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Welcome to Cambridge forum discussing global climate change. I'm Tim Weiss cola member of the formis board. The December 2000 9 Copenhagen talks on Global Climate Change failed to produce a new international accord limiting greenhouse gas emissions and more and more scientists and citizens are realizing that whether or not the international community is able to establish a plan to mitigate the rise in greenhouse gases. Current levels of carbon dioxide and the course of industrialization in developing countries point to the need to consider the impacts of climate change and make plans for adapting not just mitigating but adapting to its effects. But are scientists learning about the effects of warming. What problems will these effects pose for the populations of the United States and around the world. What should citizens scientists and governments be doing to prevent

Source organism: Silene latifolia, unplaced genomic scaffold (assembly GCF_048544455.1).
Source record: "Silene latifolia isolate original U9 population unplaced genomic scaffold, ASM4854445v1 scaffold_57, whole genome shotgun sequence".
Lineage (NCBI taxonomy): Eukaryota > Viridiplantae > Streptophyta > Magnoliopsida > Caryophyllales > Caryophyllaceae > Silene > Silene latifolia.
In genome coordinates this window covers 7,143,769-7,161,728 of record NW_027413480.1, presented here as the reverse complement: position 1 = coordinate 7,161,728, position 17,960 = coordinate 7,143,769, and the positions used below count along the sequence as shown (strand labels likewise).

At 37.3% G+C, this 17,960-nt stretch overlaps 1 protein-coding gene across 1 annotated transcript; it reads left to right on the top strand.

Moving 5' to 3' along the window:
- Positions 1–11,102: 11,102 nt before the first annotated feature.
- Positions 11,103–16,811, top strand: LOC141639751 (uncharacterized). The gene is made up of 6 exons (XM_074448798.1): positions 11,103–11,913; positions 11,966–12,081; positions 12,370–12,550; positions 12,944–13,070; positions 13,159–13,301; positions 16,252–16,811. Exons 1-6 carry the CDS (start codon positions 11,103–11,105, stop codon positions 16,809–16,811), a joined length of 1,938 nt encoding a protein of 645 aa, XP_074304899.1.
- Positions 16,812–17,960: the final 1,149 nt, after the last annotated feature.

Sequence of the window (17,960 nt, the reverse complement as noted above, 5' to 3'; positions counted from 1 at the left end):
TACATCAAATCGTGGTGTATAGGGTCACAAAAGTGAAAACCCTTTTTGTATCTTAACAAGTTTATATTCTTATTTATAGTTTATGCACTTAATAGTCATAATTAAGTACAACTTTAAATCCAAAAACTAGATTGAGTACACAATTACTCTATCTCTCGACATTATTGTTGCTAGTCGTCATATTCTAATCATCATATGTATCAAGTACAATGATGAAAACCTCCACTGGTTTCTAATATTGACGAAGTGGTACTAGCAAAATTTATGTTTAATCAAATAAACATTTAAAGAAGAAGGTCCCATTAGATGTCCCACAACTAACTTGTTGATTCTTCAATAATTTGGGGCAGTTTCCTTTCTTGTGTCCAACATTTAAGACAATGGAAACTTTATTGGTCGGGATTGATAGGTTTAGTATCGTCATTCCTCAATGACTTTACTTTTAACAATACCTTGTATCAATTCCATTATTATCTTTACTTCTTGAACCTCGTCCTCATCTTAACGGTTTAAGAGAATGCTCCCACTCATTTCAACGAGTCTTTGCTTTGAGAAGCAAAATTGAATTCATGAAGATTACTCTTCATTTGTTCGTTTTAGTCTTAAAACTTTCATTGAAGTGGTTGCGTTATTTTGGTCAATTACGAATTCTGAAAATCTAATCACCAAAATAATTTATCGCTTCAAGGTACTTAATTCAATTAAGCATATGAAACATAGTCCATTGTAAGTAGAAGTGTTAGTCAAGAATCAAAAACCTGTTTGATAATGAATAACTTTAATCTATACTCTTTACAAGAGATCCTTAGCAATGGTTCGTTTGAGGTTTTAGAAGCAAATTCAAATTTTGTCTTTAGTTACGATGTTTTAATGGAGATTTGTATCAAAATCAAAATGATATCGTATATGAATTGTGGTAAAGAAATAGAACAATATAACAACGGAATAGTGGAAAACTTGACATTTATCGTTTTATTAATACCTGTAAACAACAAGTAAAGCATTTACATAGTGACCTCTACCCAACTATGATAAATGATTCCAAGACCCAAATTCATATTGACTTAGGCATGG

the worst effects of climate change. What we saw in Copenhagen was a kind of uniting of citizens and scientists and the governments are lagged behind. But to lead us in our deliberations today we have a number of scientists and we're starting off with Dr. Ronald Penn who is the TEPCO professor of atmospheric chemistry at MIT's department of Earth Atmospheric and Planetary Science one of his projects has been measuring the rates of change in atmospheric concentrations of trace greenhouse gases for more than 30 years. We're used to talking about CO2 buildup but there's a whole range of other gases that we should be paying attention to. Recently he and his colleagues noted an unexplained increase in methane concentrations which led them to reconsider the impact of methane BS of the climate change as a whole. He outlines those risks in his discussion